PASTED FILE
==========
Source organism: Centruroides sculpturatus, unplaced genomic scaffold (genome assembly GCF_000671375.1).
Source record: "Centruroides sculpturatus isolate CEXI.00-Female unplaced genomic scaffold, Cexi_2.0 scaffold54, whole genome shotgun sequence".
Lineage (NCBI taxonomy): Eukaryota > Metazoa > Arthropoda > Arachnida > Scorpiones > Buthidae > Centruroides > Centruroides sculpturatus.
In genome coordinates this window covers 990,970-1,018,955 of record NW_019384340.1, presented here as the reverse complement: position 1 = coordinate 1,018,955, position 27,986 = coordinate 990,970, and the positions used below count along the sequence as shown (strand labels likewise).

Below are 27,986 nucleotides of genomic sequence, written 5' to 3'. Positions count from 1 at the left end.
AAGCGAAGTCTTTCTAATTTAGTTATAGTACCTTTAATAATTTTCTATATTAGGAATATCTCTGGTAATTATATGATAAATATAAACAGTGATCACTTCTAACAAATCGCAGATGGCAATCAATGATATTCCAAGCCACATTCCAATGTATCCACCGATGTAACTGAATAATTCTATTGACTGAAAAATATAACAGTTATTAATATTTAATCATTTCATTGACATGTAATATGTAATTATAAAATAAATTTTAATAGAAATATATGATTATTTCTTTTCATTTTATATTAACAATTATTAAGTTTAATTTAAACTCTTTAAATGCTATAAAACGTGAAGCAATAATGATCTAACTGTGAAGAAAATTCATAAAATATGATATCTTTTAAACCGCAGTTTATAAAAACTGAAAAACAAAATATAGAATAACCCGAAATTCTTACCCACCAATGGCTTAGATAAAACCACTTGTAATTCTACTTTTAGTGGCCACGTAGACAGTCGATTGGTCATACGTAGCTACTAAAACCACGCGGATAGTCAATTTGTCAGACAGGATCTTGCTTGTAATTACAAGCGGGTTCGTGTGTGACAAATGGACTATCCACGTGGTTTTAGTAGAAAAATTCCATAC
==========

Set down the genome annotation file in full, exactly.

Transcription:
Source organism: Centruroides sculpturatus, unplaced genomic scaffold (genome assembly GCF_000671375.1).
Source record: "Centruroides sculpturatus isolate CEXI.00-Female unplaced genomic scaffold, Cexi_2.0 scaffold54, whole genome shotgun sequence".
Lineage (NCBI taxonomy): Eukaryota > Metazoa > Arthropoda > Arachnida > Scorpiones > Buthidae > Centruroides > Centruroides sculpturatus.
In genome coordinates this window covers 990,970-1,018,955 of record NW_019384340.1, presented here as the reverse complement: position 1 = coordinate 1,018,955, position 27,986 = coordinate 990,970, and the positions used below count along the sequence as shown (strand labels likewise).

Below are 27,986 nucleotides of genomic sequence, written 5' to 3'. Positions count from 1 at the left end.
AAGCGAAGTCTTTCTAATTTAGTTATAGTACCTTTAATAATTTTCTATATTAGGAATATCTCTGGTAATTATATGATAAATATAAACAGTGATCACTTCTAACAAATCGCAGATGGCAATCAATGATATTCCAAGCCACATTCCAATGTATCCACCGATGTAACTGAATAATTCTATTGACTGAAAAATATAACAGTTATTAATATTTAATCATTTCATTGACATGTAATATGTAATTATAAAATAAATTTTAATAGAAATATATGATTATTTCTTTTCATTTTATATTAACAATTATTAAGTTTAATTTAAACTCTTTAAATGCTATAAAACGTGAAGCAATAATGATCTAACTGTGAAGAAAATTCATAAAATATGATATCTTTTAAACCGCAGTTTATAAAAACTGAAAAACAAAATATAGAATAACCCGAAATTCTTACCCACCAATGGCTTAGATAAAACCACTTGTAATTCTACTTTTAGTGGCCACGTAGACAGTCGATTGGTCATACGTAGCTACTAAAACCACGCGGATAGTCAATTTGTCAGACAGGATCTTGCTTGTAATTACAAGCGGGTTCGTGTGTGACAAATGGACTATCCACGTGGTTTTAGTAGAAAAATTCCATAC